1) Watch the documentary, "The Corporation: The Pathological Pursuit of Profit and Power" is a Canadian documentary by Joel Bakan. Focusing on US corporations, the film traces their evolution "from a legal entity that originated as a government-chartered institution meant to affect specific public functions, to the rise of the modern commercial institution entitled to most of the legal rights of a person."
Here's a link to Part 1 of 23: https://www.youtube.com/watch?v=Pin8fbdGV9Y
The link above was posted by the owners of the film. You can find the additional 22 parts easily. It can be also rented on Amazon.com for $2.99.
Bakan makes a case that the corporation is incapable of acting responsibly or ethically. Instead, he argues that their misbehavior is consistent with the way they are legally defined as rational, immortal, non-human persons charged with the primary goal of creating shareholder wealth. His argument is similar to the argument in Unit 3 that white collar crime is the result of an underlying psychological disorder. His position sounds anti-capitalist in certain parts of the film but mostly the argument is against corporations rather than against free market competition. There's a lot to think about, plenty to disagree with, and it's always interesting to see how the US is viewed from the outside.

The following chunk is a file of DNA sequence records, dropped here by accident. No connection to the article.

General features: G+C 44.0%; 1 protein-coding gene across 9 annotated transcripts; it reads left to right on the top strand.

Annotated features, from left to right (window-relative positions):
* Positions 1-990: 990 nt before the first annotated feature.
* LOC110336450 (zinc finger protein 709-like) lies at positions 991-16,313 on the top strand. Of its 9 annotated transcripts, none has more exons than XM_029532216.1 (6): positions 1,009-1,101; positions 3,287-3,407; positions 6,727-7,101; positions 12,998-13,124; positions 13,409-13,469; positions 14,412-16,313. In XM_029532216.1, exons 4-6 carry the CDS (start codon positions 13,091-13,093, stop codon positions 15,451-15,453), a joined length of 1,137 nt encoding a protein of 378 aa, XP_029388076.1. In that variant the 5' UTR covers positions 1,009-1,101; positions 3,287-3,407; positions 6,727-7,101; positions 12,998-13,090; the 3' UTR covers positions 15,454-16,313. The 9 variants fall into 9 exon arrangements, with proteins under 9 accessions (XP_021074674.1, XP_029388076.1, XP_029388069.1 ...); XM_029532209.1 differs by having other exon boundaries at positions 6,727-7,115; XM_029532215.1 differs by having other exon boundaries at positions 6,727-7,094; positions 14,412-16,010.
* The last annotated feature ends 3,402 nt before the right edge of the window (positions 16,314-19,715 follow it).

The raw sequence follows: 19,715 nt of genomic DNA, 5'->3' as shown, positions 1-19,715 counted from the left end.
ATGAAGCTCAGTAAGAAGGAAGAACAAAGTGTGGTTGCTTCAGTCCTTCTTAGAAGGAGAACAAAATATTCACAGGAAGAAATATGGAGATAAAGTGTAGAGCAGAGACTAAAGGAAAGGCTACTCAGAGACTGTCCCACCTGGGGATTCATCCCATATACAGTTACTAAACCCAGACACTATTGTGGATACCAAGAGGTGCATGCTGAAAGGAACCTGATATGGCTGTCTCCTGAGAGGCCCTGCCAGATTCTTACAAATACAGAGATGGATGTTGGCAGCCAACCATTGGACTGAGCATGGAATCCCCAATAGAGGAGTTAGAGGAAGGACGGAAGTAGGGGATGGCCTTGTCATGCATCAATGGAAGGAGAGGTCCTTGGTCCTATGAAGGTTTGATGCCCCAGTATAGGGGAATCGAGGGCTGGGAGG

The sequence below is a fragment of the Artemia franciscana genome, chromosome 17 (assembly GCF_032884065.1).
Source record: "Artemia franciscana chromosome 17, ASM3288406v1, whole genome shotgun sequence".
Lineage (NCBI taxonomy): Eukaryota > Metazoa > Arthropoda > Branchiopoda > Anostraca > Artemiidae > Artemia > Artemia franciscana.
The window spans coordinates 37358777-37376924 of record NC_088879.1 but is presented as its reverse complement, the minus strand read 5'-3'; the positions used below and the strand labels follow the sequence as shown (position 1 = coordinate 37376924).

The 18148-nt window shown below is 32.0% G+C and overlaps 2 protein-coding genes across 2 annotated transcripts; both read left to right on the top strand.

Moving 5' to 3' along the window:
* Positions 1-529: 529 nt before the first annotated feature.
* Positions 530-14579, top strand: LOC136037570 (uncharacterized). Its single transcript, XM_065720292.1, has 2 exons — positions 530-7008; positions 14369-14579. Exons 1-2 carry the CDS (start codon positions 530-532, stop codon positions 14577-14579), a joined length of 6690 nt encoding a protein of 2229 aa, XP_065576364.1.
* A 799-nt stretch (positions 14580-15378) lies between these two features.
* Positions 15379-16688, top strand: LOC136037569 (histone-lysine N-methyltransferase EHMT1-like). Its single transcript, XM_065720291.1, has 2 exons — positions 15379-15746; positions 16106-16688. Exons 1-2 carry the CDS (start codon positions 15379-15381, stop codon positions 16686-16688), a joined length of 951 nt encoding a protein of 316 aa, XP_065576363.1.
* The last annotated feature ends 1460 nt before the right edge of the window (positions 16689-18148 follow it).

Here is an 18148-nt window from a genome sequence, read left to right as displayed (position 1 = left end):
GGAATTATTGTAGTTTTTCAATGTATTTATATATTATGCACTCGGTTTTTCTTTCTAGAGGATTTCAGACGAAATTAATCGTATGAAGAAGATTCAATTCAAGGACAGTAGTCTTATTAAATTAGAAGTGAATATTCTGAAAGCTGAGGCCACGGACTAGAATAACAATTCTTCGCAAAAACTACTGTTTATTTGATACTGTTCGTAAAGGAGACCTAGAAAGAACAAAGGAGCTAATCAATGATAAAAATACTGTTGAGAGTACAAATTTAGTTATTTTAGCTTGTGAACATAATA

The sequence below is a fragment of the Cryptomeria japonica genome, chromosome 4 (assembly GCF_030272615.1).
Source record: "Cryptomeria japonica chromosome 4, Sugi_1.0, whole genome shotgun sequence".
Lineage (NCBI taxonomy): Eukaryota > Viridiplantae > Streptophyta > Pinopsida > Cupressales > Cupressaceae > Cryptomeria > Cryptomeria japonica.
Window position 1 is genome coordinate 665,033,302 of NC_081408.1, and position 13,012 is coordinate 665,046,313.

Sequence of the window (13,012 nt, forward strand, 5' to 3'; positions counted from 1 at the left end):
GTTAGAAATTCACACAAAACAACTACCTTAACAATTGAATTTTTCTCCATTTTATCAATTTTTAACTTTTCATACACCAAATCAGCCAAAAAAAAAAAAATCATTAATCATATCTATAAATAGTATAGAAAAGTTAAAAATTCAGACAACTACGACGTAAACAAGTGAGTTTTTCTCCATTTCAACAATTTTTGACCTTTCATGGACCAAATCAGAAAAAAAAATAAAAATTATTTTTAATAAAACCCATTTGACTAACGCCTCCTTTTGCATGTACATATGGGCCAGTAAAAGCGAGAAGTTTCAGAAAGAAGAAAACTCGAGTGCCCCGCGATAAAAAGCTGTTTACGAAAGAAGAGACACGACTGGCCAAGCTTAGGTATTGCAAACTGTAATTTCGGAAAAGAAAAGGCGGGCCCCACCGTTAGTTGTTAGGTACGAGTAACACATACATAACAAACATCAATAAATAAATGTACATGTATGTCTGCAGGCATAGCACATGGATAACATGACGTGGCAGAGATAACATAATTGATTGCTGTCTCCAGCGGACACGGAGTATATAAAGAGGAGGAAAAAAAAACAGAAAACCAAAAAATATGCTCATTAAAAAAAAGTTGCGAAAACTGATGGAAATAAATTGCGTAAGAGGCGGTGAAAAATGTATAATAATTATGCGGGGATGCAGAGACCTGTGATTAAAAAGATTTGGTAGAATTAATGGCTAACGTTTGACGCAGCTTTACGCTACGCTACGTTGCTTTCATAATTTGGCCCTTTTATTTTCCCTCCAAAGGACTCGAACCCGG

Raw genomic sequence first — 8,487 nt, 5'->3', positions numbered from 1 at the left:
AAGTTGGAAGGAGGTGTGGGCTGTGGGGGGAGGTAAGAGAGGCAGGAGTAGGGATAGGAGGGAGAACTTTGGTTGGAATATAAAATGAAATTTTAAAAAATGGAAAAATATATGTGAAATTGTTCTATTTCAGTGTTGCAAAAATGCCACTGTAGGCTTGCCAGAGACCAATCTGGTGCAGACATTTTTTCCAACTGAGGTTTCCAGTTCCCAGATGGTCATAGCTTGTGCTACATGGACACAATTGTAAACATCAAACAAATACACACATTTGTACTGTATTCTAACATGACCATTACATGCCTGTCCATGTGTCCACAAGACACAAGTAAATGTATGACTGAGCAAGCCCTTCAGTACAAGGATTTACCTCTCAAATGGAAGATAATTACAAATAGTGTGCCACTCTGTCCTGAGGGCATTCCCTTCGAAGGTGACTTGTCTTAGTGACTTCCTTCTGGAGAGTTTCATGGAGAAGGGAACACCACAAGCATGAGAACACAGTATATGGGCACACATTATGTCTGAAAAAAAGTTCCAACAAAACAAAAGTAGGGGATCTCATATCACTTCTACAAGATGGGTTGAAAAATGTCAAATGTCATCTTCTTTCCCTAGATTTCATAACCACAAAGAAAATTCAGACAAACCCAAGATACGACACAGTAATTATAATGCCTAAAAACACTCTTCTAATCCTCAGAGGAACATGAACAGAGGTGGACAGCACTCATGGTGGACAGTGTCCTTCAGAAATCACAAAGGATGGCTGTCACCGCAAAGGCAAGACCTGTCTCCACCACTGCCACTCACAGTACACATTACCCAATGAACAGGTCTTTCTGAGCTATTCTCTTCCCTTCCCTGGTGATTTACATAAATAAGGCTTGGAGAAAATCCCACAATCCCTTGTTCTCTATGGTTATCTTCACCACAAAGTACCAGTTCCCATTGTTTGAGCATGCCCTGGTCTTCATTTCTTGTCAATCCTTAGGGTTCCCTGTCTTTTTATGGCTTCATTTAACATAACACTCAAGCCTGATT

2) Write a 3-4 page response.
Indicate what you learned from the documentary (about one page).
Identify two things you agreed with and explain (about one half page each).
Identify two things that you were not so sure about and explain (about one half page each).
Wrap up with a brief paragraph indicating whether you would recommend this assignment for future classes and/or how the assignment should be modified.
This documentary was very disturbing and I knew much of what was discussed in it. The mostly unfavorable reflection on corporations is something that people who do not understand corporations should see. The documentary reveals some historic information that is fascinating, and the use of the professor and business leaders made some impact. When the one company leader gets up after his interview, he remarks something to the effect of his lying time was over.
Not every corporation is bad. This documentary focuses on larger corporations, those who operate above or in spite of the laws in the country, they operate. Pollution, testing, labor, and the lack of fines paid for these acts of law ignoring are a large part of the fifth section of the documentary. These companies break laws of antitrust, food and drug, and other rules established, especially in the United States. Breaking the law with its accompanying fines and penalties are usually less than the profit that can be made. So doing these things without regard of the law is seen as a business decision. Environmental concerns are among the most ignored.
Companies have, as an entity, a job to do. It is to make a profit for the shareholders/owners. As such, their focus is on the best and most ...
The following posting provides a review of the documentary, "The Corporation."